Single Version Of The Truth: The Backbone Of Data-Driven Businesses

The single version of the truth isn’t dead; it’s just misunderstood. Most businesses mistakenly view the “single version of the truth” (SVOT) as a technology problem that can be only tackled by IT organizations. Often considered a futile effort, the concept is, in some cases, perceived as an abstract idea or, at best, wishful thinking.

Unfortunately, this line of thinking misses the point. The concept of SVOT represents the backbone of any data-driven enterprise. In fact, the desire to drive growth and profitability with business intelligence (BI) requires business leaders to exercise a strong commitment to SVOT. Otherwise, wrongly-made assumptions, mistakenly-subscribed prescriptions, and lack of leadership—not the fundamentals of SVOT—endure.

If understood, and applied correctly, the principals of SVOT bring consistency, clarity, focus, and precision to every enterprise data and analytics strategy.

What is the “single version of the truth”?

At its most basic level, the SVOT is a framework that enables the contextual review of consistent data points to answer business questions, where assumptions are well-defined and well-understood by the audience receiving the information. The variables in the SVOT formula cannot be altered behind the scenes and should remain unchanged until after the analysis is completed. Doing so ensures that the discussion is focused on action items, rather than create confusion and distraction by concentrating on the inconsistency of numbers.

When we hold discussions to answer a business question or address a business challenge, the outcome depends on precision. If any of the variables—such as source data, assumptions, and formulas—is out of sync, our results will inevitably vary. We are then left with figures that are inconsistent, unreliable, and fragmented.

Most businesses mistakenly view the “single version of the truth” as a technology problem that can be only tackled by IT organizations.

In the absence of SVOT, we spend more time talking about why there is a difference in the numbers, instead of focusing on how we can address the gap to achieve our goals. We waste scarce time, money, and other resources as we struggle to understand the critical issues and answer fundamental questions.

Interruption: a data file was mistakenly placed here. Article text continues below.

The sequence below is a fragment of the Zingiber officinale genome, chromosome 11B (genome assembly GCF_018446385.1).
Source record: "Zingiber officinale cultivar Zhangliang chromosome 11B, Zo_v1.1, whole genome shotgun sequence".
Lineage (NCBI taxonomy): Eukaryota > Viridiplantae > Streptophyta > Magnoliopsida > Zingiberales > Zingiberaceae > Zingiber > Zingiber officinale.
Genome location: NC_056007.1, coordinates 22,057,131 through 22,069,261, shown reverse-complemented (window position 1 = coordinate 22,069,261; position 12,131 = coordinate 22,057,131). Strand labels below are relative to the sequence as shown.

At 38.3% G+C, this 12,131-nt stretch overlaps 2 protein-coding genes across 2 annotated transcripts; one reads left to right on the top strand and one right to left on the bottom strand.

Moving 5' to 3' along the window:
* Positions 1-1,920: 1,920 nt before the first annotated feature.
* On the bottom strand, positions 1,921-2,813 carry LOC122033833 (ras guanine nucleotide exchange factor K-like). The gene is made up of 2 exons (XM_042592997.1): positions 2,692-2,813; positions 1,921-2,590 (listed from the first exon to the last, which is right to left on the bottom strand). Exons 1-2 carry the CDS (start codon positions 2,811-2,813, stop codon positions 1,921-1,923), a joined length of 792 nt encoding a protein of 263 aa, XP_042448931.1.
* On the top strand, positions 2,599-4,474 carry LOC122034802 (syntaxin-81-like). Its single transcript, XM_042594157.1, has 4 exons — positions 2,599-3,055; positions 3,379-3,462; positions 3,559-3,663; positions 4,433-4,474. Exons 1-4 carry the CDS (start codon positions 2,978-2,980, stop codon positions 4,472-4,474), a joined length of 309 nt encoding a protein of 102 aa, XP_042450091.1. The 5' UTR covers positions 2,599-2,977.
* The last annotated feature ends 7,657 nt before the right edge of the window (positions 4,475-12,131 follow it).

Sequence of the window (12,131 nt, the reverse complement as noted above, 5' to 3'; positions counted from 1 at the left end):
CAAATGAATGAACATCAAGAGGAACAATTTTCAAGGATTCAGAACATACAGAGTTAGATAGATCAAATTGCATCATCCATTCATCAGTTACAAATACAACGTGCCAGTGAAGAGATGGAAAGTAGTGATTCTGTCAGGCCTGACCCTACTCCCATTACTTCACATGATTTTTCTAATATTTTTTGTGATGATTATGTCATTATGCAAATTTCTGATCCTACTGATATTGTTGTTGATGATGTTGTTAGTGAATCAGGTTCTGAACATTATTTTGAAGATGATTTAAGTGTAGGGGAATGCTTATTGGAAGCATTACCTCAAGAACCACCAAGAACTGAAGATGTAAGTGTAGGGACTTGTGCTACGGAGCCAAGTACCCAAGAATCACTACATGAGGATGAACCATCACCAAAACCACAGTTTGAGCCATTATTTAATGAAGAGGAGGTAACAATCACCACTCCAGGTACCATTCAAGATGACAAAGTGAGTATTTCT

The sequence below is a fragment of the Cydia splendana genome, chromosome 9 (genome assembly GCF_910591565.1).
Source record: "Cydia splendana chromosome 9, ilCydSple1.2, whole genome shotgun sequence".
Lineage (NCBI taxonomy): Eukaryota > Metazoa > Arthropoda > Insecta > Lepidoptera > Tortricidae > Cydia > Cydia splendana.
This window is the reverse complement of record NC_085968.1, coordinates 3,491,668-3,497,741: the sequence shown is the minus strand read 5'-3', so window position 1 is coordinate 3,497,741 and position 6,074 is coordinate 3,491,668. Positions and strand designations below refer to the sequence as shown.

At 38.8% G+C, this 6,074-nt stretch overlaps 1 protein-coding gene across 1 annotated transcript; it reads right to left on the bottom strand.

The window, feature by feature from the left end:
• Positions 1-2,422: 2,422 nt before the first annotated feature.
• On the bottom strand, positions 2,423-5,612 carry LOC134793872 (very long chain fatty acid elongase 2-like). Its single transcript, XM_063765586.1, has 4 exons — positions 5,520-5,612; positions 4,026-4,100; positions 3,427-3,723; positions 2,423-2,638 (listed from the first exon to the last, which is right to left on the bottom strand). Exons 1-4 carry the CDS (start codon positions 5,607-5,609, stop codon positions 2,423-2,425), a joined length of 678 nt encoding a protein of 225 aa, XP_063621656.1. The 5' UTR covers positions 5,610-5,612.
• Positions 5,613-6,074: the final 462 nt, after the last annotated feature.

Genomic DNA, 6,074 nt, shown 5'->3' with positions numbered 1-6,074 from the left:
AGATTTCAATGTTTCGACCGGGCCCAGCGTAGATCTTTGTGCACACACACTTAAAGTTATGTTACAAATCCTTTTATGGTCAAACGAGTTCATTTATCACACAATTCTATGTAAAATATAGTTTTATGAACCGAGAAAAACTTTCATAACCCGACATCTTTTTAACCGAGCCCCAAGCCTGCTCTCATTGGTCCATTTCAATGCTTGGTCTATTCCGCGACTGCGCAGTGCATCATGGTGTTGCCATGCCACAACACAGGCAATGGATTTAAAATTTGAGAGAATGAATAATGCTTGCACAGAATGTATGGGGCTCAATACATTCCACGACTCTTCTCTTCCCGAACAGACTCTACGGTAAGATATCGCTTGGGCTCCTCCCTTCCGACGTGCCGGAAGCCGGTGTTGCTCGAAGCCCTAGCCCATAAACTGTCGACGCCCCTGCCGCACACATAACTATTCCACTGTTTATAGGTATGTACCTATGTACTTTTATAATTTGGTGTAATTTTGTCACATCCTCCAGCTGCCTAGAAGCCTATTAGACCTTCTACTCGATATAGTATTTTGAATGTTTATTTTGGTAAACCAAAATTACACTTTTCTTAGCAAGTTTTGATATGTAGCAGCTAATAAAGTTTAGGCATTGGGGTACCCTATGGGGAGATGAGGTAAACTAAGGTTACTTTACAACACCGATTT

As a result, we argue about things that we should have already agree on and miss the opportunity to drive consensus on topics that compel a vital debate for a solution.

SVOT doesn’t mean different views of data don’t exist

Business analysis is not one-dimensional, and a single flavor is not good enough. Instead, we need to slice and dice it many times over. Sometimes data is available, and sometimes it’s not. In many cases, we may be asking entirely new questions that cannot be answered by available data points.

The single version of the truth isn’t dead; it’s just misunderstood.

These are all legitimate reasons why you may create, analyze, and distribute different views of data. But each analysis must start from the same authoritative source. If the scope of our question is predetermined where assumptions are stated, then different views do not result in a different answer. Whether the equation is “2+2”, “3+1”, or “4+0”, the answer must equal “4” no matter how you cut it because we start with the same variable (four pieces in total) in each case.

SVOT doesn’t mean that people cannot reach different conclusions from the same data

There is nothing healthier than different people looking at the same data—note the emphasis on the word “same”—and interpreting it differently and reaching different conclusions for debate. This approach can be especially beneficial, for example, during a planning exercise where you may be forced to consider alternative scenarios.

But all teams involved need to look at the same numbers as a starting point. Imagine the president of a company is reviewing one report while the regional leadership is reading another. What happens when both reports contradict each other in terms of the region’s performance? The level of frustration experienced in this situation can be both unproductive and demoralizing.

Let’s complicate matters more. How would this same circumstance impact a large, multinational corporation with fast-changing market conditions and fierce competition that is turning its business model upside-down by the forces of digital transformation? In essence, numbers should not be debated in a huddle.

SVOT doesn’t discourage different interpretations or perspective of data. Whether we use computing power or rely on our experience, critical thinking and seeking alternate perspectives are vital leadership tools.

Bottom line

The single version of the truth needs to be a leadership prescription, not something born out of a grassroots effort. It needs to be owned and promoted by the leadership from the top-down. Technology can only do so much, unless it is backed by a culture that understands and values it.

The process begins with identifying a system of reporting for the subject matter, which is reliable and maintainable for appropriate teams that follow best practices. All teams that report on this subject must use the system without tolerating any organizational outliers that may choose or prefer to report numbers outside of this system. If the numbers are wrong, the teams that maintain the reporting system need to be held accountable to ensure accuracy and timely delivery.

When applied effectively, SVOT is an essential ingredient for better-informed decision-making across all levels of an organization—small or large. Its application should be universal and span across all lines of business, roles, and business models.